Issue:  Vol. 47 / No. 42 / 19 October 2017
 

Proposed porn regulations defeated

A scene from Liam Cole's Overload. Photo: via Treasure Island Media.

A scene from Liam Cole’s Overload. Photo: via Treasure Island Media.

A proposal that would have required condoms, dental dams, eye protection, and other barriers in porn movies was defeated today (Thursday, February 18) at a California Department of Industrial Relations’ Division of Occupational Safety and Health board meeting in Oakland.

At today’s hearing before the agency’s standards board, almost 100 performers, along with producers, doctors, and others spoke against the regulations, according to the Free Speech Coalition.

Eric Paul Leue, the porn group’s executive director, said in a news release, “These regulations were based in stigma rather than science, and would have severely hurt adult performers. This shows what can happen when producers and performers unite. We look forward to working with Cal/OSHA on sensible regulation that respects performers’ choices.”

However, Leue added, “a larger battle” remains.

The Los Angeles-based AIDS Healthcare Foundations is backing a state ballot initiative that would “replicate and amplify the worst parts of the regulations” that failed today, he said. Additionally, AHF’s proposal would allow private citizens to sue porn actors for not using condoms in films.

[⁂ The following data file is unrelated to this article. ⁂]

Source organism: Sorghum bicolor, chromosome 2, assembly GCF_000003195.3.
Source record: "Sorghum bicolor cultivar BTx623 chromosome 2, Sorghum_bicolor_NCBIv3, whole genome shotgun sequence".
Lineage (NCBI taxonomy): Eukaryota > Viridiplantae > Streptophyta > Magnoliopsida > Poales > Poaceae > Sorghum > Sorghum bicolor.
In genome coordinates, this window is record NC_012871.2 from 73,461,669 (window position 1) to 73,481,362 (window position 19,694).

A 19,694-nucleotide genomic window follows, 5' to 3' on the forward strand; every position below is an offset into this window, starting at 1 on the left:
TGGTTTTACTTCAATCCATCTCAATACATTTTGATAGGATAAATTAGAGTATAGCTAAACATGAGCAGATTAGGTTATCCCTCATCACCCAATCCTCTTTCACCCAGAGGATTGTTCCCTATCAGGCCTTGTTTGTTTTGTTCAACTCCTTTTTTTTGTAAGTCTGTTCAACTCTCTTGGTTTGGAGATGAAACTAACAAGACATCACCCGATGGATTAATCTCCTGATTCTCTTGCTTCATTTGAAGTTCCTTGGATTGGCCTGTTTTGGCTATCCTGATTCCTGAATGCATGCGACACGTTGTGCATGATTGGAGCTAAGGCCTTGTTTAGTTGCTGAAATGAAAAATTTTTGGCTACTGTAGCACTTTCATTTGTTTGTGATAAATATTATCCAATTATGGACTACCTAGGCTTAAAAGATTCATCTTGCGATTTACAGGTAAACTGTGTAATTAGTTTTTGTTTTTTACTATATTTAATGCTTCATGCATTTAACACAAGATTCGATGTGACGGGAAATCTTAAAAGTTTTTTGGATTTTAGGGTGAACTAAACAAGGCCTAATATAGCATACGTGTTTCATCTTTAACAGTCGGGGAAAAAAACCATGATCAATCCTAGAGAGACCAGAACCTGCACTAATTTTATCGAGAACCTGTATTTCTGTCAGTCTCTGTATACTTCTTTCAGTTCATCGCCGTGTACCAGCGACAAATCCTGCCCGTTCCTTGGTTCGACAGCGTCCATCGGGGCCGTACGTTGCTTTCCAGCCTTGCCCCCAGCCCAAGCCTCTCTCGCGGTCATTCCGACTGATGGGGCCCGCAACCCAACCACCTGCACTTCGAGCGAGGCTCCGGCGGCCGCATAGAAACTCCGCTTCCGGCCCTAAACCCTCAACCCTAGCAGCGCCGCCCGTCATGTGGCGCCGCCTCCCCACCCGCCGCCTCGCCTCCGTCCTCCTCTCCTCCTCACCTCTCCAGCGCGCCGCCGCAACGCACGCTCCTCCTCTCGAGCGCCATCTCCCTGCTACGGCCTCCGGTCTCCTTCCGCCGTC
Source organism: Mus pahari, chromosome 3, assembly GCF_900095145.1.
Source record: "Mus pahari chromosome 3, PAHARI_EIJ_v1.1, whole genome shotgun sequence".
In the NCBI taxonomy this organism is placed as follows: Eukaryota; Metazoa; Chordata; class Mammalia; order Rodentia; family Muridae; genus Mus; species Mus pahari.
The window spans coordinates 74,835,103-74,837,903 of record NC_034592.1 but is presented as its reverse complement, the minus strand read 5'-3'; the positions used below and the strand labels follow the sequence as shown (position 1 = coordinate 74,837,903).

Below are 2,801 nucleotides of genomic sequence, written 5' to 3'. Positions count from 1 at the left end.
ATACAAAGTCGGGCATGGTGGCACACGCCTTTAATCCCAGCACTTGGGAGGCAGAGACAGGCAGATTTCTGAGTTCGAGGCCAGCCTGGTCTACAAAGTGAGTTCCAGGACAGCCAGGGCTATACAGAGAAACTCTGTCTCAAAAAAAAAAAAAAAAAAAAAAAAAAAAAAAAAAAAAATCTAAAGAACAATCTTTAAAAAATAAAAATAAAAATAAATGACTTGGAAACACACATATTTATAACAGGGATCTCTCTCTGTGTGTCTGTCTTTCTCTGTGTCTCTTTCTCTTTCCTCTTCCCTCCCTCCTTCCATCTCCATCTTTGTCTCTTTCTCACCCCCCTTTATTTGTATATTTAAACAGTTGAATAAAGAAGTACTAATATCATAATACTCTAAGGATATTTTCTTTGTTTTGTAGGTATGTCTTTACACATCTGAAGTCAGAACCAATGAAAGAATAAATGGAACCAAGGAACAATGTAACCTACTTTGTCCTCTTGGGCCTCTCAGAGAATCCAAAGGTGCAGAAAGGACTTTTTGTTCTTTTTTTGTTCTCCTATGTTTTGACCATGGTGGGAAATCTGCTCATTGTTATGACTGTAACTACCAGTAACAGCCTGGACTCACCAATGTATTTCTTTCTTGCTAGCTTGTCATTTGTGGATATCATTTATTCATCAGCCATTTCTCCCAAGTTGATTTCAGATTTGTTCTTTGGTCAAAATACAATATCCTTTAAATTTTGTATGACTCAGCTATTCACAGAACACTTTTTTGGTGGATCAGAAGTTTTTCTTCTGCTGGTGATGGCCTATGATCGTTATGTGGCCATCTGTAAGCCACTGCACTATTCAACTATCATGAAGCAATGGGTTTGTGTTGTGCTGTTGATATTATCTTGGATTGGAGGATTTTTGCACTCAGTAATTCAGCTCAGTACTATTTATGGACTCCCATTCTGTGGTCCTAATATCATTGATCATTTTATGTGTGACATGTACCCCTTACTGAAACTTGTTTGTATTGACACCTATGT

“This idea – that private citizens can sue adult performers because of actions they disapprove of is outrageous, and would not be permitted in any other sector of our society,” Leue said.  “We will fight this, and this too, we will win.”

An AHF spokesman didn’t immediately respond to a request for comment.

In an email to the Bay Area Reporter, staff at Cal/OSHA said, “While the standards board voted against adopting the proposed regulation, condoms are still required under the existing bloodborne pathogens standard in California and nationwide. This includes adult films.”

The agency “will continue to enforce existing regulations and investigate complaints in the adult film industry, as it has since 2004.”

 

 

— Seth Hemmelgarn, February 18, 2016 @ 6:12 pm PST
Filed under: Uncategorized


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